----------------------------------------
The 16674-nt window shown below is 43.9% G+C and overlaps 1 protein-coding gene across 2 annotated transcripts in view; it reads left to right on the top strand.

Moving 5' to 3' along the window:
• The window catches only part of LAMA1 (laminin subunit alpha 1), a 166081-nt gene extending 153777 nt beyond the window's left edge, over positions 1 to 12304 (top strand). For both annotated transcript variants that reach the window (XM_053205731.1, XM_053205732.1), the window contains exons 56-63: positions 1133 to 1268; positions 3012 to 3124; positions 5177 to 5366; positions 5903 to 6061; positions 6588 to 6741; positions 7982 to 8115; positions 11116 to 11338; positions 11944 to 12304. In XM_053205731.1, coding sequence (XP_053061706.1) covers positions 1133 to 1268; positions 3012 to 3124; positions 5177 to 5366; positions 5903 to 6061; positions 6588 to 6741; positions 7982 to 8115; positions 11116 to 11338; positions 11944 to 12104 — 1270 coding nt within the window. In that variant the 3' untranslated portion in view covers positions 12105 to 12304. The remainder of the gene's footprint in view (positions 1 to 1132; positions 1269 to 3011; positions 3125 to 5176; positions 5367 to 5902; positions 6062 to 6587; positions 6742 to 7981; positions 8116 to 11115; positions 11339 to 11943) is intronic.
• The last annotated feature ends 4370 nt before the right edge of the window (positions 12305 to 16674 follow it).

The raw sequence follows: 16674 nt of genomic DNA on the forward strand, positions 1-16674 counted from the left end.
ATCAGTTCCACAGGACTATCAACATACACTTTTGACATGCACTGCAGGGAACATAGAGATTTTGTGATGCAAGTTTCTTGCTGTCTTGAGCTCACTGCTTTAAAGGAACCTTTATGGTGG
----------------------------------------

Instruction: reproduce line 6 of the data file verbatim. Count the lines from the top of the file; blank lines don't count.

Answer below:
ATCAGTTCCACAGGACTATCAACATACACTTTTGACATGCACTGCAGGGAACATAGAGATTTTGTGATGCAAGTTTCTTGCTGTCTTGAGCTCACTGCTTTAAAGGAACCTTTATGGTGG